At Falcon Fundraising, we rely on LERA- one of the most powerful techniques in non-profit telemarketing. LERA is an acronym that stands for Listen, Empathize, Reason, and Ask Again. It’s a formula that helps Agents carefully navigate the call and change the donor’s mind. LERA should be incorporated into each response of the calling script, providing Agents with the tools they need to convince donors, not just talk at them. Let’s break LERA down a bit further.
“L” stands for “listen.” One of the worst thoughts a donor can have during a call is, “This person isn’t listening to what I’ve said.” That never ends well. If the Agent has any hope of convincing them, the donor must feel appreciated, respected, and heard. A verbal “nod” to the donor’s comments helps achieve that goal. A simple, “Mmm hmm”, or “Of course…” goes a long way to letting the donor know the Agent is listening and helps bridge the conversation to the rest of the ask. Once the Agent gets to the “Reason” part of LERA, they should make sure the reason they give the donor to reconsider is pertinent to that donor and their unique situation. This further demonstrates that the Agent is listening.
The “E” in LERA stands for “empathize” and it’s a natural progression from listening to the donor. Empathy is the capacity to understand the feelings of another person. Donors want to know that they have been heard and want to have a respectful conversation about their philanthropy. They don’t want to be bullied or talked over. When trying to convince a donor, they are more likely to keep listening and reconsider if they know the Agent is listening and understands their concerns. A simple, “I understand what you’re saying,” or “I do hear you. Many people are in the same position” helps convey proper empathy. Just be careful not to confuse “empathy” with “sympathy” or repeat the donor’s objection. A sympathetic response such as “I’m sorry to hear things are tight financially right now” only reinforces the objection in the donor’s mind and makes it more difficult to continue asking.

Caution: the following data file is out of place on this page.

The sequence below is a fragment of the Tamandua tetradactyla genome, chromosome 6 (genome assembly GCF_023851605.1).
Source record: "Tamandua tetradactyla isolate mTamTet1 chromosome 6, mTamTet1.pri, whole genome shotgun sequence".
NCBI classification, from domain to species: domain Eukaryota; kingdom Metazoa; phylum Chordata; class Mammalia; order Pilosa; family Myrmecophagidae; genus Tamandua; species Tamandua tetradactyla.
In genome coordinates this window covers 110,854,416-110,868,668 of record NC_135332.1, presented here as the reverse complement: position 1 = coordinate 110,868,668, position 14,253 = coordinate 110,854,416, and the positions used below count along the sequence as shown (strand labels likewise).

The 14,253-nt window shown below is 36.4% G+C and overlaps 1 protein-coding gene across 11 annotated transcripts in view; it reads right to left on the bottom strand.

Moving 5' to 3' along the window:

The “R” in LERA stands for “Reason.” Donors need to be motivated to change their mind. Simply lowering the ask amount without providing a reason only leads to donor anger and frustration. To convince the donor, the Agent must provide a compelling reason that not only addresses their concerns, but also reminds the donor of the value they hold for the organization. When offering a reason to reconsider, the Agent should cite specific examples of how the donor’s support makes a difference. For example, “Over 60% of the funding we receive to continue to bring you the great commercial-free programs you enjoy like “Nature” and “NOVA” come directly from donors like you. That’s why we need your support.”
Finally, the “A” in LERA stands for “Ask Again.” There’s not much point in trying to convince a donor if the Agent doesn’t follow-up with a specific ask. Trailing off after giving a reason just invites the donor to say “No.” Instead, the ask should be confident, specific, and use at least two choices- one of which isn’t “No.” For example, “So can we count on you for a contribution of $60 this year, or would $40 work better for your budget?” It’s important to actually ask. Remember the adage, “You’ll miss 100% of the shots you don’t take.”
LERA should be utilized in any attempt to change a donor’s mind. Skipping any of the LERA components quickly turns the call into a negative experience- the exact opposite of the goal.
Gently persuading donors in fundraising calls is indeed an art form. It takes practice, but it works. To learn more about Falcon Fundraising and how our telemarketing services can help your organization, contact us today.